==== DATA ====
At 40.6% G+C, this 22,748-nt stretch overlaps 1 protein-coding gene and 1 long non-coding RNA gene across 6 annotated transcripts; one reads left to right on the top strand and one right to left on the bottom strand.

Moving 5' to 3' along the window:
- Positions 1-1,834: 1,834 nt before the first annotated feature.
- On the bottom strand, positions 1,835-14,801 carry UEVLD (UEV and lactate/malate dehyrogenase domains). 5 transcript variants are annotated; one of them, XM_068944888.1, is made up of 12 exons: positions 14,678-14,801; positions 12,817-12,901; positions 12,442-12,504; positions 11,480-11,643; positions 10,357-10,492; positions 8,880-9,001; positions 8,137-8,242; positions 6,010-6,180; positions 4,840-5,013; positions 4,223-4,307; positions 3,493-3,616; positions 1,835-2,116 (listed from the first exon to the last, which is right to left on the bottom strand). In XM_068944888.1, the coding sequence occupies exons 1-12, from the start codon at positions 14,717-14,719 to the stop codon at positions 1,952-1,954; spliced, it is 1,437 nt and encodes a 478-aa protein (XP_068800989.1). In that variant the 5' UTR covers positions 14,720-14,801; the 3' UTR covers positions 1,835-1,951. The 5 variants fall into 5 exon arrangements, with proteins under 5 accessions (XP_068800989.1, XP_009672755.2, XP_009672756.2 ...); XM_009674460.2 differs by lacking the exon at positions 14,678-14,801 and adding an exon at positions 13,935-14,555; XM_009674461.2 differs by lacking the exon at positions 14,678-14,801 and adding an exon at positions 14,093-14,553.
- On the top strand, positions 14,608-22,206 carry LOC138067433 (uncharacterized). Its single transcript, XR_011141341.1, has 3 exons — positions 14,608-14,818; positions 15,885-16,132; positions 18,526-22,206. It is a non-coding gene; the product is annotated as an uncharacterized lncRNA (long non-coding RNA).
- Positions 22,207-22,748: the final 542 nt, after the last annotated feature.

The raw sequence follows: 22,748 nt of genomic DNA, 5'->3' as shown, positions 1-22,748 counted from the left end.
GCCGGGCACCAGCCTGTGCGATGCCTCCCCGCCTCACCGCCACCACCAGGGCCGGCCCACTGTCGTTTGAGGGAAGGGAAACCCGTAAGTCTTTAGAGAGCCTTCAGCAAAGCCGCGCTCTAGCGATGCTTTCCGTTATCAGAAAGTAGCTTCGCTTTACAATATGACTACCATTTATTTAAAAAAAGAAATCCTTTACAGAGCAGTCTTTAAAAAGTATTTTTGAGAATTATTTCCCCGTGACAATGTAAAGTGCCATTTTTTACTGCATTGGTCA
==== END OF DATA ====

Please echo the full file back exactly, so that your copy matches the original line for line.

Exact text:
At 40.6% G+C, this 22,748-nt stretch overlaps 1 protein-coding gene and 1 long non-coding RNA gene across 6 annotated transcripts; one reads left to right on the top strand and one right to left on the bottom strand.

Moving 5' to 3' along the window:
- Positions 1-1,834: 1,834 nt before the first annotated feature.
- On the bottom strand, positions 1,835-14,801 carry UEVLD (UEV and lactate/malate dehyrogenase domains). 5 transcript variants are annotated; one of them, XM_068944888.1, is made up of 12 exons: positions 14,678-14,801; positions 12,817-12,901; positions 12,442-12,504; positions 11,480-11,643; positions 10,357-10,492; positions 8,880-9,001; positions 8,137-8,242; positions 6,010-6,180; positions 4,840-5,013; positions 4,223-4,307; positions 3,493-3,616; positions 1,835-2,116 (listed from the first exon to the last, which is right to left on the bottom strand). In XM_068944888.1, the coding sequence occupies exons 1-12, from the start codon at positions 14,717-14,719 to the stop codon at positions 1,952-1,954; spliced, it is 1,437 nt and encodes a 478-aa protein (XP_068800989.1). In that variant the 5' UTR covers positions 14,720-14,801; the 3' UTR covers positions 1,835-1,951. The 5 variants fall into 5 exon arrangements, with proteins under 5 accessions (XP_068800989.1, XP_009672755.2, XP_009672756.2 ...); XM_009674460.2 differs by lacking the exon at positions 14,678-14,801 and adding an exon at positions 13,935-14,555; XM_009674461.2 differs by lacking the exon at positions 14,678-14,801 and adding an exon at positions 14,093-14,553.
- On the top strand, positions 14,608-22,206 carry LOC138067433 (uncharacterized). Its single transcript, XR_011141341.1, has 3 exons — positions 14,608-14,818; positions 15,885-16,132; positions 18,526-22,206. It is a non-coding gene; the product is annotated as an uncharacterized lncRNA (long non-coding RNA).
- Positions 22,207-22,748: the final 542 nt, after the last annotated feature.

The raw sequence follows: 22,748 nt of genomic DNA, 5'->3' as shown, positions 1-22,748 counted from the left end.
GCCGGGCACCAGCCTGTGCGATGCCTCCCCGCCTCACCGCCACCACCAGGGCCGGCCCACTGTCGTTTGAGGGAAGGGAAACCCGTAAGTCTTTAGAGAGCCTTCAGCAAAGCCGCGCTCTAGCGATGCTTTCCGTTATCAGAAAGTAGCTTCGCTTTACAATATGACTACCATTTATTTAAAAAAAGAAATCCTTTACAGAGCAGTCTTTAAAAAGTATTTTTGAGAATTATTTCCCCGTGACAATGTAAAGTGCCATTTTTTACTGCATTGGTCA